TEHRAN, Young Journalists Club (YJC) - Sports Minister Matar Ba said a young girl was among the dead, while around 60 injured fans had been taken to health facilities in Dakar.
He vowed "strong measures so that such an event will never be repeated in Senegal," speaking to AFP by phone.
A mass deployment of firefighters and ambulances remained at the scene late Saturday.
An AFP journalist who attended the match described a stadium bursting with people for the long-awaited clash between local teams US Ouakam and Stade de Mbour.
At 2-1 during extra time, US Ouakam supporters began throwing stones at Stade de Mbour fans, causing spectators to begin vacating their seats in a rush, the journalist said.
Part of a wall supporting bleachers seating fans from both sides then collapsed, while police had begun firing tear gas and panic spread in the stadium leading to a crush.
"All of a sudden when the wall fell... we knew exactly that some of our own had lost their lives because the wall fell directly onto people," said Cheikh Maba Diop, a witness who helped evacuate victims from the stadium and lost a friend in the tragedy.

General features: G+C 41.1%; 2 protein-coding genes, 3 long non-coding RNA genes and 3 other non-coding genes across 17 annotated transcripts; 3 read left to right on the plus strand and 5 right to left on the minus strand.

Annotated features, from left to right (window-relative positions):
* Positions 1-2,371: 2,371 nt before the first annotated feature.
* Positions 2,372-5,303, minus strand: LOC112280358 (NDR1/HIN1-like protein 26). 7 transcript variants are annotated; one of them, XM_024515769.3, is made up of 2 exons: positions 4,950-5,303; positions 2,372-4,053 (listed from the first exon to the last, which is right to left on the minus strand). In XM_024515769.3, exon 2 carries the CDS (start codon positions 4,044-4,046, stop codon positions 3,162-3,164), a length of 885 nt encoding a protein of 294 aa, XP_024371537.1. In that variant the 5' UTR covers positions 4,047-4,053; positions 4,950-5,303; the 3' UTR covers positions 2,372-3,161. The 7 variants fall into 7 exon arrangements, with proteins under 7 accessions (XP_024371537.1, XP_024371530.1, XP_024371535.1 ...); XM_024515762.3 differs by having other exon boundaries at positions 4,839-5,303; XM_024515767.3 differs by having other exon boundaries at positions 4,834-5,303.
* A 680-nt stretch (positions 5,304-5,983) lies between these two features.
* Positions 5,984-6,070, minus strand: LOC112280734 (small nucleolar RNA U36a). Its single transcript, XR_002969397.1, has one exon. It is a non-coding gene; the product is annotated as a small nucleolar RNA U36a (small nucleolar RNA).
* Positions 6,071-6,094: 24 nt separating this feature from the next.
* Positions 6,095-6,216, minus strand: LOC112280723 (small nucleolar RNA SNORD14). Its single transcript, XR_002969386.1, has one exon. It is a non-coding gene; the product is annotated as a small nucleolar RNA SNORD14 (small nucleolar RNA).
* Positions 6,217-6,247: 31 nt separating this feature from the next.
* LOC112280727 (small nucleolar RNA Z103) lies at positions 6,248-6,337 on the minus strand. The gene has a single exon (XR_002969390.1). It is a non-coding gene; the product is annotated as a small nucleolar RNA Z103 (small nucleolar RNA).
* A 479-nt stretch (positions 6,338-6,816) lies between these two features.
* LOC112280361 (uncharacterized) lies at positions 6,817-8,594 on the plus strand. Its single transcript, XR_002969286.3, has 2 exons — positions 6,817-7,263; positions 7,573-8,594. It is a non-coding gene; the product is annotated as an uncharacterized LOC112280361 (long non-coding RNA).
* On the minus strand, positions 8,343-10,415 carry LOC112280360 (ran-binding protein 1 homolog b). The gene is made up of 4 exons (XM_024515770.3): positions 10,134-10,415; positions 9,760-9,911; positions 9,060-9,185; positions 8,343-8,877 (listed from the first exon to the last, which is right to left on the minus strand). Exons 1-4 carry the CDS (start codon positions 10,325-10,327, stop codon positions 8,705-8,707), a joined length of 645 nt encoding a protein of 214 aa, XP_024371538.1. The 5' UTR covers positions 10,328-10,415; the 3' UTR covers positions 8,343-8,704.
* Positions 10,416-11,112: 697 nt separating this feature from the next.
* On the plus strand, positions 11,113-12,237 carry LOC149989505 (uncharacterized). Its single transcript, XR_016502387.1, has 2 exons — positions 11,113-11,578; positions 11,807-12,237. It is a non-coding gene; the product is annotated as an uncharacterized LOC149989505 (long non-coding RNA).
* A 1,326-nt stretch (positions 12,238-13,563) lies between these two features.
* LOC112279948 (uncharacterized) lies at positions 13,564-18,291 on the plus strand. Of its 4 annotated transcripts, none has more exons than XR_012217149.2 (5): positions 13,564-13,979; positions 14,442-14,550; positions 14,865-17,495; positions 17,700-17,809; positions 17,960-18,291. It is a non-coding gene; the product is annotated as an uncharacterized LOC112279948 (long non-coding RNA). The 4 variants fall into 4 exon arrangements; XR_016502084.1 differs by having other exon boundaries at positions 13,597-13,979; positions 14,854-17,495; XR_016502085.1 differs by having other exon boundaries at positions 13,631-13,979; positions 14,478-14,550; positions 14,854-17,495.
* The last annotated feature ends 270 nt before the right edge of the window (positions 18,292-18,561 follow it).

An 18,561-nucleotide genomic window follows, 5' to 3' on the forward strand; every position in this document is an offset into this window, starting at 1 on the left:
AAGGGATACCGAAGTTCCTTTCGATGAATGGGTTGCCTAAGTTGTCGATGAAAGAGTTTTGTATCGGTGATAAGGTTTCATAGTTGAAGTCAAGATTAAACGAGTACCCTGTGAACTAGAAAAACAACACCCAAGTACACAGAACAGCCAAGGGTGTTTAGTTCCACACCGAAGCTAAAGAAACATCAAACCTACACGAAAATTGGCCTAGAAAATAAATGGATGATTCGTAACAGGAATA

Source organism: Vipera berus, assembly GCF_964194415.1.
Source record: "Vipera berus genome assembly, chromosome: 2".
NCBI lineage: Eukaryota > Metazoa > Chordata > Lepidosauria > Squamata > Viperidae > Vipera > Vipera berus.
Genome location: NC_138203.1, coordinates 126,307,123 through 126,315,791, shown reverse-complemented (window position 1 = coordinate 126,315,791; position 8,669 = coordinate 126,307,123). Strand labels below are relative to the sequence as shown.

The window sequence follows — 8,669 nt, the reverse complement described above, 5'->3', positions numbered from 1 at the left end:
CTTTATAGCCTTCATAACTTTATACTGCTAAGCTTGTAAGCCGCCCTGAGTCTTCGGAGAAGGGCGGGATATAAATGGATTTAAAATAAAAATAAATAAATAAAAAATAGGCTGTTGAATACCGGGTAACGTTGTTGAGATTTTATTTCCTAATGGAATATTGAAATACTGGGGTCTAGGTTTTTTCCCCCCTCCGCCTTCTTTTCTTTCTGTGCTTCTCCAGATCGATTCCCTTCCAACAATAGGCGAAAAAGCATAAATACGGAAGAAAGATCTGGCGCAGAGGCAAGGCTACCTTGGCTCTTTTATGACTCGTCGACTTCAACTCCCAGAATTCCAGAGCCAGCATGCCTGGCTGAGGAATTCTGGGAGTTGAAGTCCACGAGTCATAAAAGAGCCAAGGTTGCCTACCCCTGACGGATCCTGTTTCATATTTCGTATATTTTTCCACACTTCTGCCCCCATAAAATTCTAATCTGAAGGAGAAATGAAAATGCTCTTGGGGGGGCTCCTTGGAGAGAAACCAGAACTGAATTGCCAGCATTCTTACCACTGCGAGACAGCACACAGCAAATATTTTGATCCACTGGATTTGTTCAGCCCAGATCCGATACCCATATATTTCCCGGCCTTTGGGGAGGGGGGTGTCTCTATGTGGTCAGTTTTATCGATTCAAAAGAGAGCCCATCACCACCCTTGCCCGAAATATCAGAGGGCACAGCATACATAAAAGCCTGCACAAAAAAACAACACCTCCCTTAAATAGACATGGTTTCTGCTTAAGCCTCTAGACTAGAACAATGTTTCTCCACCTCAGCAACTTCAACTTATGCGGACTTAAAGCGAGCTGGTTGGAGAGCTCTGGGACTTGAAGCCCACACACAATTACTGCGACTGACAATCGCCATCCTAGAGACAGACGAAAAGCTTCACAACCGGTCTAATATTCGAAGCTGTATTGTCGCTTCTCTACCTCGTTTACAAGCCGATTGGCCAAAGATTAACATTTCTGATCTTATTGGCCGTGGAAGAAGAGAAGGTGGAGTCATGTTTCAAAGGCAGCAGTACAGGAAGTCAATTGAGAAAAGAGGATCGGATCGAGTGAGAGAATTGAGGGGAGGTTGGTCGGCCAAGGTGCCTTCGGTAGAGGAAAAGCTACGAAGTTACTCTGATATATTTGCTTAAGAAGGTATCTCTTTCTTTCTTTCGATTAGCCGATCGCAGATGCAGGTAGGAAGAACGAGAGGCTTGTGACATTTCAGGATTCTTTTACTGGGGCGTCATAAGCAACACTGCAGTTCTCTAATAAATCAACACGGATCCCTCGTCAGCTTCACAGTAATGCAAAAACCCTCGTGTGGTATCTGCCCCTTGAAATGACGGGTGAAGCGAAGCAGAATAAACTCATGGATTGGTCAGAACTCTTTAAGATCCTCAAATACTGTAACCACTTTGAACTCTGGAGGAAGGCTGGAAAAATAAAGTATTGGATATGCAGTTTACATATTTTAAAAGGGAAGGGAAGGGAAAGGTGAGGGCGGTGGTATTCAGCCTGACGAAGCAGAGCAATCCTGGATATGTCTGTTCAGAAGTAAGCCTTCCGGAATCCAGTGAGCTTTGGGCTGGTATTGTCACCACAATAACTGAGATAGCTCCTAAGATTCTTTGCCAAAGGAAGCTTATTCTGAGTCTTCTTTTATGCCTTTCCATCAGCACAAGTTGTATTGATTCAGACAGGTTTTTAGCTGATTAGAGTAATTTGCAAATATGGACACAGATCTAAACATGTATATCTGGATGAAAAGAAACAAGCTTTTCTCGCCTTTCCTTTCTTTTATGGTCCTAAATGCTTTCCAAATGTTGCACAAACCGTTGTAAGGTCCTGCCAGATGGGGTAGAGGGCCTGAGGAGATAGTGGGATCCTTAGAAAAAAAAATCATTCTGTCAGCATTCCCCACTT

Also speaking at the scene, soccer fan Mara Die Diouf said policing at the stadium had been inadequate. Diouf described police retreating from an area separating the two teams' supporters once projectiles began being thrown, triggering dangerous movements by spectators unable to defend themselves.
AFP journalists at the scene saw belongings covered in blood at the site, with a pair of glasses and clothing strewn among broken pieces of concrete.
Campaigning for Senegal's legislative elections due on July 30 would on Sunday be suspended in respect for the victims, said a spokesman for President Macky Sall.
Sall also wanted "punishments serving as a warning," following the tragedy, spokesman El Hamidou Kasse said on TFM television.
Senegal's safety record at large gatherings has been heavily criticized this year after the death of dozens of people at a religious retreat in April, when a fire ripped through makeshift shelters.